The Genesee, Orleans and Wyoming County health departments are encouraging residents to “Choose Health” -- taking small steps in our day-to-day living and making positive health choices will lead to healthier outcomes. Learning something new every day is one of those small steps…
August is National Immunization Awareness Month. If you think you outgrew the need for vaccines when you graduated high school and/or moved out of your parents’ house -- think again. Every year, thousands of adults in the United States suffer serious health problems, are hospitalized, or even die from diseases that could have been prevented by vaccinations.
Most people do not realize that adults need immunizations, too. While many know that a flu vaccine is recommended every year, few adults are aware of the need for other vaccines to help protect their health.
Protection from some childhood immunizations wears off over time, leaving you at risk to disease. For example, there has been a rise in cases of whooping cough (pertussis) in the last few years with more than 41,000 cases being reported in 2012. We have learned that protection from DTaP whooping cough vaccine given to children doesn’t last into adulthood, so all adults are now recommended to get one dose of Tdap whooping cough vaccine.
Adults may be recommended for certain vaccines due to their age, job, hobbies, travel, or health condition. Other vaccines may be recommended if they didn’t get certain vaccines as children.
Check your immunization records to be sure you have had the HPV vaccine, measles-mumps-rubella vaccine, and varicella (chicken pox) vaccine and are up to date on them, as some vaccines are administered less often than others.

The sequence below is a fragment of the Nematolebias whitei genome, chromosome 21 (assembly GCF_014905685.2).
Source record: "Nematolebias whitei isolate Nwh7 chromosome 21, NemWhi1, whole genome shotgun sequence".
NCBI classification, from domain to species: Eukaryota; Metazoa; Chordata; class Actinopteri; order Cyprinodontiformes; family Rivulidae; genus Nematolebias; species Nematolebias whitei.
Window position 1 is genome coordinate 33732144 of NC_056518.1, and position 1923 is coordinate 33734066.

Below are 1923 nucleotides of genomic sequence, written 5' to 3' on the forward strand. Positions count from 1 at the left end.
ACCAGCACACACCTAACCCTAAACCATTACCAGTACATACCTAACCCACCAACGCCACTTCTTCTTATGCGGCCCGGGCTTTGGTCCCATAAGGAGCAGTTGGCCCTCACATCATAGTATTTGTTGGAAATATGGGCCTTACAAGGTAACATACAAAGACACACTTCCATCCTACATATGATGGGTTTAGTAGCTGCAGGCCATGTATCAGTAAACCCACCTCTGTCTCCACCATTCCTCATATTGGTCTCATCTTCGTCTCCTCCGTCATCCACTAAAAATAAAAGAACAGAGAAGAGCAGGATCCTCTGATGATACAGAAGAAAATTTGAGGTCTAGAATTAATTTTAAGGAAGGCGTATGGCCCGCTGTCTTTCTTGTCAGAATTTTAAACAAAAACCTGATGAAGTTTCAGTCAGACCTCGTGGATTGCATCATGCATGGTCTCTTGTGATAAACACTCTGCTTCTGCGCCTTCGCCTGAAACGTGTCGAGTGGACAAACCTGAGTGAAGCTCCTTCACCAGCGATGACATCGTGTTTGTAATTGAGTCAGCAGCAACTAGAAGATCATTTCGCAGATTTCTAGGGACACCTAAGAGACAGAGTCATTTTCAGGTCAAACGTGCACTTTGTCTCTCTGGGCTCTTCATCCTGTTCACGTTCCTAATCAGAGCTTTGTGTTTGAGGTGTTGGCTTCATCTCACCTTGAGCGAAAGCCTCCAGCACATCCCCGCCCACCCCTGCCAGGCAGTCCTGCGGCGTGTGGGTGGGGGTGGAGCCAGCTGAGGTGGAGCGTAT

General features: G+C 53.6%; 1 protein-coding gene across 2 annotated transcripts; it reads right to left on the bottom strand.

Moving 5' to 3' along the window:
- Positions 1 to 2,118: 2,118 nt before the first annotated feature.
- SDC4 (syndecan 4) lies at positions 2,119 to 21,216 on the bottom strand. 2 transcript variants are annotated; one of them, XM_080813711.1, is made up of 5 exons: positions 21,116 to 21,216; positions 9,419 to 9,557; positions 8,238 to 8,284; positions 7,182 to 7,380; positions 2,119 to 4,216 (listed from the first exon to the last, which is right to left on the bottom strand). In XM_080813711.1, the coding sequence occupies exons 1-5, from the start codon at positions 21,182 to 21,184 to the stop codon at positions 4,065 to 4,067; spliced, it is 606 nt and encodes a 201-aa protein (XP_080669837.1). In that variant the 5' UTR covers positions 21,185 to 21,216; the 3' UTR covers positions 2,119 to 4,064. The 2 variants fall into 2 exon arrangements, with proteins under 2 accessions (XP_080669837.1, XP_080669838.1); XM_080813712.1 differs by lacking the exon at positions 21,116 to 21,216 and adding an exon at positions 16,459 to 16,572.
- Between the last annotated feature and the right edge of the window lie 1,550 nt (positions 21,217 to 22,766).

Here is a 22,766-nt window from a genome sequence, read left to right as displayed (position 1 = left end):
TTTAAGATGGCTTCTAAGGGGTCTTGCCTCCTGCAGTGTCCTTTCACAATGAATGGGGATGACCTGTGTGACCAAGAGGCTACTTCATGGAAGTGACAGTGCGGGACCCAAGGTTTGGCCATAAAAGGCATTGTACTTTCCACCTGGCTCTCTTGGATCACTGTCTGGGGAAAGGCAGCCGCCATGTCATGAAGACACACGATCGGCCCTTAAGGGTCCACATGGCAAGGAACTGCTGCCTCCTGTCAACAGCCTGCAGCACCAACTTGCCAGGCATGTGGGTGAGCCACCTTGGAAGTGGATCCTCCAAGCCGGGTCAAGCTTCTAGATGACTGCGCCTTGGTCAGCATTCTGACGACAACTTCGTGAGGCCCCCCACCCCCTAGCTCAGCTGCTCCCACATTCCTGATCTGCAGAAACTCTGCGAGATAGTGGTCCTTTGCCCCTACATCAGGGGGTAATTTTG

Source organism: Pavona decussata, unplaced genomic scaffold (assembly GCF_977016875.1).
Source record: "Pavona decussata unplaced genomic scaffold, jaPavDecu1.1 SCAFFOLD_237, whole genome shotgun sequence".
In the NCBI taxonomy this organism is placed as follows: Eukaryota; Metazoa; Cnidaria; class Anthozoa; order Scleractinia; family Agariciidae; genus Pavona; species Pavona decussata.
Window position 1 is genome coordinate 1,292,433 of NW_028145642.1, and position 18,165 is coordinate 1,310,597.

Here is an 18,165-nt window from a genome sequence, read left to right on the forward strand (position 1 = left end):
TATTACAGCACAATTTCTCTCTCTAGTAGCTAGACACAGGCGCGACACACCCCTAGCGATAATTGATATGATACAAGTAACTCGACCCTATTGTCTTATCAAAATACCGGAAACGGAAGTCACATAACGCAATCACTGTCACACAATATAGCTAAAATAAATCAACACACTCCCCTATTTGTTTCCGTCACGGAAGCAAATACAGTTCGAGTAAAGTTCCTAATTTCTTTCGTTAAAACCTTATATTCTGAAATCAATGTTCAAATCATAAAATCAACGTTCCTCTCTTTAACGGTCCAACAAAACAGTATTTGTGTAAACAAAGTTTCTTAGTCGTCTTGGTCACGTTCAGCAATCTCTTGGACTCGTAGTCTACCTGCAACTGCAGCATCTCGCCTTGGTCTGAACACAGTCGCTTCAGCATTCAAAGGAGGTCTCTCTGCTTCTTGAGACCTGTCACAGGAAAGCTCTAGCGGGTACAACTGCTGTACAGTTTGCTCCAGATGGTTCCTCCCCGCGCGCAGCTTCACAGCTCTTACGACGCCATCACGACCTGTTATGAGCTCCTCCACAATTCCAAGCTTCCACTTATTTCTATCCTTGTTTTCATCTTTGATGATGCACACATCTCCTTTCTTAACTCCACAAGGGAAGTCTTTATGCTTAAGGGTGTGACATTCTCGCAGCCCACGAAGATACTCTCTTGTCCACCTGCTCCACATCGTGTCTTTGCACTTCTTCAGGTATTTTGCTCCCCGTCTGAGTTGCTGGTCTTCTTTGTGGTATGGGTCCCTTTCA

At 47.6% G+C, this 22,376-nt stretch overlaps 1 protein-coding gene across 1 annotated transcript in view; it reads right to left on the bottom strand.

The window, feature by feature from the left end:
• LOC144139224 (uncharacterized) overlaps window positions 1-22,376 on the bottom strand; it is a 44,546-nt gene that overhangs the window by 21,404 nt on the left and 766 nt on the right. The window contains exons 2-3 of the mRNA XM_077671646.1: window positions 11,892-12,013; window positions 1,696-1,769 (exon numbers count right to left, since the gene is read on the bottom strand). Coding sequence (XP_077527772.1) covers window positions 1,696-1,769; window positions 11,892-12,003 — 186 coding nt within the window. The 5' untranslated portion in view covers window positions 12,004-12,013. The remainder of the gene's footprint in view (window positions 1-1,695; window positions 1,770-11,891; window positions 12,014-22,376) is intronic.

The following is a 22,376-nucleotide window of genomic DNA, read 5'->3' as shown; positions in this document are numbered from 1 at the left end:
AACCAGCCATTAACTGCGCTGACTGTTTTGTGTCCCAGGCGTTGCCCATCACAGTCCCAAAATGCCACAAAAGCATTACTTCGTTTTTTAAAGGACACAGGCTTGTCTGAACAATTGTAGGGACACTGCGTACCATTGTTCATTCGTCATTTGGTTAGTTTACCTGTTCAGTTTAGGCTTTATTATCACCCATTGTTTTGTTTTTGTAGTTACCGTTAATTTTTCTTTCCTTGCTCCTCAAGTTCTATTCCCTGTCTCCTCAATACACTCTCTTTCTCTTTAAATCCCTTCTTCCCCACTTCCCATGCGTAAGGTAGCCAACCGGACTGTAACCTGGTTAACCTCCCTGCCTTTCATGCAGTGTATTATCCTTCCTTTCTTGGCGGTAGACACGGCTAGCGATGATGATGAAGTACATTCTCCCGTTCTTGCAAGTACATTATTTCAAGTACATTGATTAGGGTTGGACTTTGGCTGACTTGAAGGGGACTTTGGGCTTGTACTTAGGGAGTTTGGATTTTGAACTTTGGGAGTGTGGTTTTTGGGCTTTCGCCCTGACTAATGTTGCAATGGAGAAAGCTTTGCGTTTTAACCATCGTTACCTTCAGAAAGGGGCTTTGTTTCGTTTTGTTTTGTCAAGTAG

Vaccines not only help protect you from disease, but they also help prevent you from spreading diseases to those who are most at risk of complications -- infants, older adults and those that have chronic health conditions, including asthma and diabetes.
For example, because older age increases the chance of getting shingles, CDC recommends that adults get the shingles vaccine once they turn 60 years old. People with diabetes, heart disease, COPD or asthma, even if well managed, are more likely than those without these conditions to have complications from the flu. To prevent possible difficulties like pneumonia, people with these chronic conditions should get the pneumonia vaccine along with their yearly flu vaccine.
Check with your doctor, local pharmacy, school health center, workplace, community health center or local health department for more information about vaccines and what is best for you.
For information about health department services:
- The Genesee County Health Department currently has FREE DTap and Tdap vaccine, simply call to learn if you are eligible! Contact us at 344-2580, ext. 5000, or visit our Web site at www.co.genesee.ny.us/departments/health/index.html. Find us on Facebook at Genesee County Health Department and Twitter @GeneseeCoHealthDept.
- Orleans County Health Department call: 589-3278 or check out our Web site at: www.orleansny.com/publichealth. Visit Facebook and Twitter: the user name for both is OrleansCoHealth.
- Wyoming County Health Department call: 786-8890 or visit their Web site at www.wyomingco.net/health/main.html.